The Internet of Everything
(Canada, 52 min.)
Dir. Brett Gaylor
Things are getting smarter. Tech companies are getting sneakier. The internet is everywhere and it’s embedded in more tools that people use daily. Smart technology offers opportunities to plug in, connect, and enjoy data-driven efforts that optimise one’s routines to make life more convenient. However, some terms and conditions may apply.
Brett Gaylor rides the waves of the web in The Internet of Everything. The doc dives into the world of smart technology. Gaylor investigates the pros and cons of letting plugged-in and data-driven devices into one’s home—or, in some cases, body.
The director uses himself as the doc’s central inquisitor. Having made numerous docs about the interwebz including Rip! A Remix Manifesto and the interactive work Do Not Track, Gaylor is the right person to lead this quest. His work has evolved in step with technology, and this doc is a natural extension as the internet leaps beyond computers and phones into gadgets. As a dad, he also tries to keep pace with the technology that evolves as quickly as his kids grow-up. Taking a tech-savvy, but somewhat skeptical (or at least pragmatic) approach, Gaylor looks at the thingies and doodads connected to Bluetooth, Alexa, and whatever newfound spyware Google uses. The results are somewhat surprising, as is pervasiveness of the technology.
A few visits to trade shows introduce audiences to the bevvy of smart technology products that comprise the Internet of Things. Toilets let a user select a playlist or dim the lights while they poop. Newfangled garbage cans erase the chore of stepping on a lever. Smart kitchens let users turn on the water without touching the tap. (A handy gizmo these days!) These things all cater to fans of the sublime, or at least people with far too much disposable income, but the talking heads of the doc articulate how people will pay any price to add some more convenience to their lives. This latest industrial revolution sees a major cultural shift through smart technology in ways similar to the introduction of carbon fuel and combustible engines.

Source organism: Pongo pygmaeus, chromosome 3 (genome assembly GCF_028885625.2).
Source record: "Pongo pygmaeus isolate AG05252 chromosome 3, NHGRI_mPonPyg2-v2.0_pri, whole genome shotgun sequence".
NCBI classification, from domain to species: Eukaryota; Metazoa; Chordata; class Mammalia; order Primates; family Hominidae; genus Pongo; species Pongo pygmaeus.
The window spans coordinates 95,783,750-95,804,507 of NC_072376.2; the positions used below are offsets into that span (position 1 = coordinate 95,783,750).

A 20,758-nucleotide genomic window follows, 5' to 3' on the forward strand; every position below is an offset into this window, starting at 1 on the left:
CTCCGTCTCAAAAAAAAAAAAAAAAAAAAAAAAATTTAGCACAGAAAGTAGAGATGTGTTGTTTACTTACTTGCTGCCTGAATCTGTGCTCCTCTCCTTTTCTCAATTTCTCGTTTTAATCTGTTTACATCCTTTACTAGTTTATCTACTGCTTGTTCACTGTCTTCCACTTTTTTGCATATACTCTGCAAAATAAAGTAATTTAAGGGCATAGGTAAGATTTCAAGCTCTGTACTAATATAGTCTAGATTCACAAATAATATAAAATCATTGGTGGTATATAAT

However, just as cars facilitated transportation while spewing countless greenhouse gases into the atmosphere, the price of smart technology too often includes the hidden fee of information. Gaylor hops around the globe to offer case studies in which gadgets supposedly improve people’s lives for the betterment of a few tech companies. The doc introduces an innovator named Kristina as she launches a product called the kegg. The device, which looks far too NSFW for the CBC, goes inside women’s vaginas and harvests data about their fertility levels, which informs women of their ideal windows for getting pregnant. It provides the peak period for fertility and eliminates the risk of redundant sex or a child conceived in the throes of passion. The kegg proves a hit and invites a larger discussion of the ways in which women continue to innovate in a field traditionally dominated by men.